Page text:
In 1868 in Peterboro, New York, an upstate village some
seventy-five miles from Seneca Falls, where the women’s suffrage movement was
born, a contest between two female clubs was reported in a New York newspaper
calledDay’s Doings, a
sensationalist sex-story journal self-avowedly devoted to “current events of
romance, police reports, important trials, and sporting news.” By the mid-1870s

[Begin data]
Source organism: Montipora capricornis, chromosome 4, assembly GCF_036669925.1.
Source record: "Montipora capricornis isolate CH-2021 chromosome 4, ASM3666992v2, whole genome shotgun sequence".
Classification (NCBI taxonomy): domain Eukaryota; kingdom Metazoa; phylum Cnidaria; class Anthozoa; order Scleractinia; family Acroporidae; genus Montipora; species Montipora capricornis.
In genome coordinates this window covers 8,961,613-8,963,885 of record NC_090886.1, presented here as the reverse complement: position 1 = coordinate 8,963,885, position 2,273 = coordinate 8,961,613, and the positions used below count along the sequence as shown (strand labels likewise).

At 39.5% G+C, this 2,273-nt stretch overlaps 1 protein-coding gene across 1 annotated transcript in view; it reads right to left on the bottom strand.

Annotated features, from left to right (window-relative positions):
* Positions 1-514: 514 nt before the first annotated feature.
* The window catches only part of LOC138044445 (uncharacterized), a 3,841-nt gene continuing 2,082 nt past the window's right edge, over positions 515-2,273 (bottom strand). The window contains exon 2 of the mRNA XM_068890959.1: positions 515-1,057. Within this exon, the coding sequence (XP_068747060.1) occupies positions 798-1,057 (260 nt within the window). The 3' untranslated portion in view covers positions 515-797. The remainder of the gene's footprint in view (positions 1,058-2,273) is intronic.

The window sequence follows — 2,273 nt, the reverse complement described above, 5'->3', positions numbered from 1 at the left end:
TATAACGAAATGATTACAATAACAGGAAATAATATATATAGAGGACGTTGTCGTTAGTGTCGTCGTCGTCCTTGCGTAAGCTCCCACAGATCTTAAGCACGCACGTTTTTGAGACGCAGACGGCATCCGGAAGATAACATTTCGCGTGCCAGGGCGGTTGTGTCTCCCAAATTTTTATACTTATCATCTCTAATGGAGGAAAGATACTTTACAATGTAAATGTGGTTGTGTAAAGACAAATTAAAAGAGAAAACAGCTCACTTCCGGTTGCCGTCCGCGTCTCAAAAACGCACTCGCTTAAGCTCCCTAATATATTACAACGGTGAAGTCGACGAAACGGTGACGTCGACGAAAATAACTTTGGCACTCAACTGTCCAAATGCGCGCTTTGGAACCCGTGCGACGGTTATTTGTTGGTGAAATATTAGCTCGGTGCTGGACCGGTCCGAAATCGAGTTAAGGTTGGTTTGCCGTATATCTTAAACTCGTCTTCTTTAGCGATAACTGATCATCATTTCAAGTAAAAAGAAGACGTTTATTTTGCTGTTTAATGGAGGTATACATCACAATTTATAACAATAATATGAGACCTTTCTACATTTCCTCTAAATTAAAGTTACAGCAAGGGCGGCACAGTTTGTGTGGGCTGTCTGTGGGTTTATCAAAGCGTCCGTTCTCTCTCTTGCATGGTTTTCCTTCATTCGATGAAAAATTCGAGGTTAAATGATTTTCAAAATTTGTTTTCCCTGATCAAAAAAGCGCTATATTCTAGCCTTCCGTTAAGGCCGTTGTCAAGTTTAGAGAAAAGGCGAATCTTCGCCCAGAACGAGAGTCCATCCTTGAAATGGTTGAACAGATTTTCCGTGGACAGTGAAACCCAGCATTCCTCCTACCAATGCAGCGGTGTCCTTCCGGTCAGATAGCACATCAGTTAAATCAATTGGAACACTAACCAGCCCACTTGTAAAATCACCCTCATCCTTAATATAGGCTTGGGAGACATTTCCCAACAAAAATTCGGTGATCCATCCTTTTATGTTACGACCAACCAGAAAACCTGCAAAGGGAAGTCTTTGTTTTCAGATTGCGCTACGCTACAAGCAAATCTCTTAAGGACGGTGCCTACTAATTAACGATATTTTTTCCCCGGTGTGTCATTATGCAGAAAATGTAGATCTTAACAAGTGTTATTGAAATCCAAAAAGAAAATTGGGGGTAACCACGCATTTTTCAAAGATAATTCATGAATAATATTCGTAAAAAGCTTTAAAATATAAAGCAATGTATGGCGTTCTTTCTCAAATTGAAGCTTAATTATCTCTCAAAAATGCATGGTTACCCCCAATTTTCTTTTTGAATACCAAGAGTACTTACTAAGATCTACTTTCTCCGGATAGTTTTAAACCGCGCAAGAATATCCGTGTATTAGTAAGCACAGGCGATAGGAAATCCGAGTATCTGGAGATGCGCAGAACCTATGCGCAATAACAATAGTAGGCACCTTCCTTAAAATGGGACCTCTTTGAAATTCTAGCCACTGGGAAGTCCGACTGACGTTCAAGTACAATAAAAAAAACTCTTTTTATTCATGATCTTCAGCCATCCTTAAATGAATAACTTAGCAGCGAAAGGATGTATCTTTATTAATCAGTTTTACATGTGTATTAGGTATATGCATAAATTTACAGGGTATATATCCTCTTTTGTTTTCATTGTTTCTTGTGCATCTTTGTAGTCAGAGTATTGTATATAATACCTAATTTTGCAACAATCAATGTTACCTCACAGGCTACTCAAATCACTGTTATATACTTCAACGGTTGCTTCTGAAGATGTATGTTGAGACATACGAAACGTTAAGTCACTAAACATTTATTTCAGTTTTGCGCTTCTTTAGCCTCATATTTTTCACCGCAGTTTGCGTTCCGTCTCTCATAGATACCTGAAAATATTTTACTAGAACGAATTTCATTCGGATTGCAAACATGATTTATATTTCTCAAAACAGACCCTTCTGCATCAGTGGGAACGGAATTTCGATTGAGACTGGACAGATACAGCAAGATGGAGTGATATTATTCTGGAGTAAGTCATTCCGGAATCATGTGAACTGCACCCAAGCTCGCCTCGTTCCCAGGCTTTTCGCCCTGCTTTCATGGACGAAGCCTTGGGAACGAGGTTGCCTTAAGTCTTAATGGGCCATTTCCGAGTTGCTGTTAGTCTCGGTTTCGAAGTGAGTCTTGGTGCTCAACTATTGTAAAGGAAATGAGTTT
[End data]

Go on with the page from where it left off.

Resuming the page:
exhibitions of women’s baseball had generally taken the form of Blondes vs.
Brunettes, with varying geographic modifiers applied to each. These
pulchritudinous nines typically used a smaller than regulation ball made only
of yarn, played the game on a fifty-foot diamond, and barnstormed their way
through a legion of appreciative “bald-headed men,” a codename in theatrical
circles for voyeurists of a certain age who liked to sit in the first row.
Content copyright . John Thorn. All rights reserved.